Bond Commission Grants City's $6 million Bond


The standoff between the city of Jackson and members of the State Bond Commission over $6 million in interest-free loans for city water infrastructure repairs seemingly has ended.

"As I mentioned to you in our conversation earlier today, the Bond Commission unanimously adopted a motion by Treasurer Tate Reeves to confirm the commission's intent to approve a $6 million loan for the city of Jackson water project at its October meeting," Barbour stated in a Sept. 10 letter to Jackson Mayor Harvey Johnson Jr.

City spokesman Chris Mims said he believed the city of Jackson may have access to the money as early as October: "The city is very pleased that we were able to access the $6 million, and we're pleased that the governor and the mayor were able to have conversations that lead to this resolution."

The State Department of Finance and Administration said in August the city did not complete the loan application, which the Legislature approved last session. As a result, the State Bond Commission did not address the loan during its July 12 meeting.

Johnson said then that the city had already budgeted for the $6 million in interest-free loans to finance much-needed water and sewer repairs around the city and would likely have to re-configure its budget to include new interest rates to counter the delay.

Barbour sent an August letter to Johnson suggesting the city make use of the state's Revolving Fund loan program to finance the water-line work. Johnson replied that the city will make use of the SRF loan but needed to consider available sources for more than $200 million in needed water and sewer work.

"The Legislature's intention in establishing this no-interest loan was to immediately fund improvements around the capitol complex in order to minimize the level of disruption of state government that was experienced in January of this year," Johnson said. "Additionally, this no-interest loan certainly helps reduce the long term debt that future generations will have to face and expands the city's borrowing authority."

Department of Finance and Administration spokeswoman Kym Wiggins said the commission agreed to allow the city to draw down $6 million in short-term borrowing from the state treasury, but then said the commission will include the city's $6 million bond request in an upcoming meeting.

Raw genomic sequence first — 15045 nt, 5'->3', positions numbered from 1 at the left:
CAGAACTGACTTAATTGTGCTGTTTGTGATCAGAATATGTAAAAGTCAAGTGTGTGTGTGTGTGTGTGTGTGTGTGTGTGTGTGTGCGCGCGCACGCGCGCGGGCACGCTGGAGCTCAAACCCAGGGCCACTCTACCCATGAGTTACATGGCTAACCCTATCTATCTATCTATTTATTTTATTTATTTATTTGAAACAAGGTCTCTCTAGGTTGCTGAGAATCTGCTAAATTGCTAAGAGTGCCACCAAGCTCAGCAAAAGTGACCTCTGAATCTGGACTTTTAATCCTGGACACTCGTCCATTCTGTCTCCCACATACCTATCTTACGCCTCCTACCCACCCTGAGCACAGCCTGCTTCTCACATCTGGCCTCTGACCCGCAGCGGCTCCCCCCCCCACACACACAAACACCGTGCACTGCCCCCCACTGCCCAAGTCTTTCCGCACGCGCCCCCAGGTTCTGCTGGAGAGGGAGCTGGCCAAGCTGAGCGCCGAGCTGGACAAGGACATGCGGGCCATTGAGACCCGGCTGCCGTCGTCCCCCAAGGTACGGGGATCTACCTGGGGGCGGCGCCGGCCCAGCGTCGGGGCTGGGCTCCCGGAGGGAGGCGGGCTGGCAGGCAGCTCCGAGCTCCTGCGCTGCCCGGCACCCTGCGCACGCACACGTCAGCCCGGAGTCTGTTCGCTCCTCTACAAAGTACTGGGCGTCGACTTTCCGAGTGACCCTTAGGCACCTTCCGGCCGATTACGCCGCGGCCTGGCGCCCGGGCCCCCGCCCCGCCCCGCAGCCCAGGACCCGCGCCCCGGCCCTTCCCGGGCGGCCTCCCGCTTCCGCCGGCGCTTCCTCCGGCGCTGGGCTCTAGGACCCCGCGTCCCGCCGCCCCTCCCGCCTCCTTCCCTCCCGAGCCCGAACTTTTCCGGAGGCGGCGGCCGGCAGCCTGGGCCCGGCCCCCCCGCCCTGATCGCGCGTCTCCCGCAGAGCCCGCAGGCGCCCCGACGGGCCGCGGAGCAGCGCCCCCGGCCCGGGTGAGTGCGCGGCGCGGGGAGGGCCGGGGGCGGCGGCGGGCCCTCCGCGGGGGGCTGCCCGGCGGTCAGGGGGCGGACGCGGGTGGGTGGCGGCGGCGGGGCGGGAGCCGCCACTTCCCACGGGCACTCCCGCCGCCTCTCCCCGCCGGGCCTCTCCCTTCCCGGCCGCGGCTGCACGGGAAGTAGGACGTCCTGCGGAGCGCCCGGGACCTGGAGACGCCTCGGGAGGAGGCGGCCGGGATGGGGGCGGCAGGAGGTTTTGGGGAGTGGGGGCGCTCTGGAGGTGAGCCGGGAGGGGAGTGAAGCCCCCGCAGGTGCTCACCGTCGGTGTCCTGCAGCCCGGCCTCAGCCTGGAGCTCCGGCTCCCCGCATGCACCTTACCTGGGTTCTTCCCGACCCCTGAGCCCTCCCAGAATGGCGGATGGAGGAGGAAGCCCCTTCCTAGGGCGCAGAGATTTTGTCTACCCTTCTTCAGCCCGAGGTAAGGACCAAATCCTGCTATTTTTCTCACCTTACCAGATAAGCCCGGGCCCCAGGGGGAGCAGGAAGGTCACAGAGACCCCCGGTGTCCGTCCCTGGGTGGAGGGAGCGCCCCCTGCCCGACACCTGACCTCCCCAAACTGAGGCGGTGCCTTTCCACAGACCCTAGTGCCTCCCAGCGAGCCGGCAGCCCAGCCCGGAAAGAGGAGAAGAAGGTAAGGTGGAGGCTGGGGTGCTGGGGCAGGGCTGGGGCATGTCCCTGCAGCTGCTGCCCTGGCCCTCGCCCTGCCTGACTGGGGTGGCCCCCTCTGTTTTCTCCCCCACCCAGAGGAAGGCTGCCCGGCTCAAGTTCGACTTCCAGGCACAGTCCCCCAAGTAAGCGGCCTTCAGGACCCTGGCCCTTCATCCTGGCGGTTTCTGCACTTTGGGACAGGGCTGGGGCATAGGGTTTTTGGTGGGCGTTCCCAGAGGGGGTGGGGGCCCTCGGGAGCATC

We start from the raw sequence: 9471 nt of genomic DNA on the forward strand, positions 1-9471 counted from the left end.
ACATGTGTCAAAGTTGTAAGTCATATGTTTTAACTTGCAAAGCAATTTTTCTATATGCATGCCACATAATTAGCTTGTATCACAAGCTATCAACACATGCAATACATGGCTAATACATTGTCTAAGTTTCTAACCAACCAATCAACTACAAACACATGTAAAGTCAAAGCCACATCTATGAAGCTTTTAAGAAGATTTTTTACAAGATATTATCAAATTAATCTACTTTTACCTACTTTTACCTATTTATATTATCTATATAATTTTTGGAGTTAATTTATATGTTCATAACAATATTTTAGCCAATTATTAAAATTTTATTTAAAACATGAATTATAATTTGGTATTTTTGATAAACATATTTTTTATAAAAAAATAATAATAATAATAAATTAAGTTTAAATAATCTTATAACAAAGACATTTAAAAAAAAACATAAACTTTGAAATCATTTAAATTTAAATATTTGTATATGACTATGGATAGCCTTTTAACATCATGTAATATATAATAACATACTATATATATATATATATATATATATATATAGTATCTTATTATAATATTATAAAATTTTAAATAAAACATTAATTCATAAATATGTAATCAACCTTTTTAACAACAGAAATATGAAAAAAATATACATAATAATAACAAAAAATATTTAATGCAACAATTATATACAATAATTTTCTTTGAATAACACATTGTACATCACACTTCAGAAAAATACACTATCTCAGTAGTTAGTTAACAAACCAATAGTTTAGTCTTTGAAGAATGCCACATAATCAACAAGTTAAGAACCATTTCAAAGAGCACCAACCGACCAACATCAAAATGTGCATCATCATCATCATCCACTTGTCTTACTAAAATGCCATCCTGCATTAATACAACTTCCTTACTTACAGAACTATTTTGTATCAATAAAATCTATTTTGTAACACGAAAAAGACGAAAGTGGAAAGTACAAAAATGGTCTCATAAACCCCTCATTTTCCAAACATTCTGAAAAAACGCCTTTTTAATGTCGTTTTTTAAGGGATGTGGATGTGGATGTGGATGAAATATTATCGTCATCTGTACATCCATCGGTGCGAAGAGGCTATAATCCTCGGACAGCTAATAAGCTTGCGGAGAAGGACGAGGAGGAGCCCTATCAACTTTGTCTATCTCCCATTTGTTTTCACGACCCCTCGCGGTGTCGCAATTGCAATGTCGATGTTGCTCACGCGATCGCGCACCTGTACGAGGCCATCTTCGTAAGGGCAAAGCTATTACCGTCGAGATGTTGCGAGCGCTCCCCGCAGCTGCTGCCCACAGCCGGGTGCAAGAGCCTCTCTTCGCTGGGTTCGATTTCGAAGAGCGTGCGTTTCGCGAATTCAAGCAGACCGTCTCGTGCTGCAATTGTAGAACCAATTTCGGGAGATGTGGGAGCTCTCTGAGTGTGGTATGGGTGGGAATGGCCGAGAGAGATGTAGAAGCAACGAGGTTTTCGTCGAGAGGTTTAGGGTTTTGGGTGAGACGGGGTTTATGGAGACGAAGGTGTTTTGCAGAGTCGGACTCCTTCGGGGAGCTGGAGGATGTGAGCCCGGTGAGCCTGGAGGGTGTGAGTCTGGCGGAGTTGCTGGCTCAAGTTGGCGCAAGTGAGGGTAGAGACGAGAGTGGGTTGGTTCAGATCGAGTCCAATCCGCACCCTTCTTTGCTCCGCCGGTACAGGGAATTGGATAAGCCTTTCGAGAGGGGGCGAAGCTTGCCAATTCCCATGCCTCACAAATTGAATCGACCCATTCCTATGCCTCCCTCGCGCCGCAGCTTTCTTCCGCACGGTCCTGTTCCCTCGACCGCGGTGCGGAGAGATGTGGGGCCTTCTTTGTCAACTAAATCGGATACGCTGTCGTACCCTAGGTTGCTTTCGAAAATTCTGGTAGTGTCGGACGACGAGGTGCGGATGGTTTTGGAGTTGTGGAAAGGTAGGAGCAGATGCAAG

Barbour told Johnson in his letter that since the bonds will not be issued until next year, the state will need to continue working with the city "regarding a satisfactory payment schedule between the city and the state" and had asked his staff to set up a meeting this week with Johnson's staff, as well as representatives of the Department of Environmental Quality and the Mississippi Development Authority and the state Health Department.

The absence of the city's bond project from the July agenda caused controversy in August, as pro-city legislators squared off against State Treasurer Tate Reeves for demanding more information from the city before allowing the item onto the agenda.

Reeves told the JFP last month the commission's July 12 decision not to consider the $6 million interest-free bond proposal is a testament to the state's continuing effort to reduce its debt, and he described the process of bond beneficiaries sitting down with his office prior to the bond vote as "pretty standard procedure" under his administration.

"In the first four years the governor and I were in office, we had less debt on the books at the end of that four-year period than we had in the beginning. ... We didn't do that by running around, chasing people and begging them to take money," Reeves said.

Reeves also told The Clarion-Ledger the city must defend the bond request before the commission. Reeves said he needed answers to questions including "How (does the city) plan to fund other improvements that have largely been ignored for many years?" and "is federal money available to help fund some of these enhancements?" if so, "has the city been diligent in ensuring all federal sources were applied for and deadlines met?" among others."

Legislators who approved the $6 million bond inserted language in Section 44 of House Bill 1701 specifying that the bond money must go to city projects near state-owned or operated buildings or roads. It also stipulates that the city submit "an application to the (Mississippi Development Authority)" and that "the application must include a description of the purpose for which assistance is requested, the amount of assistance requested and any other information required by the MDA," not the state treasurer.

Rep. Cecil Brown, D-Jackson, took issue with what he perceived as Reeves "veto authority" by not including it in the agenda.

"The bill is very specific about the steps that MDA must go through, and also very clear that MDA is the authority, not Tate Reeves, not the Bond Commission. So Tate Reeves speaking on behalf saying he wasn't given the information—there's nothing in this bill that gives him the authority to even ask for the information," Brown said.

The JFP reported last month that the 2010 bond legislation did not require any other city to submit a bond "application."


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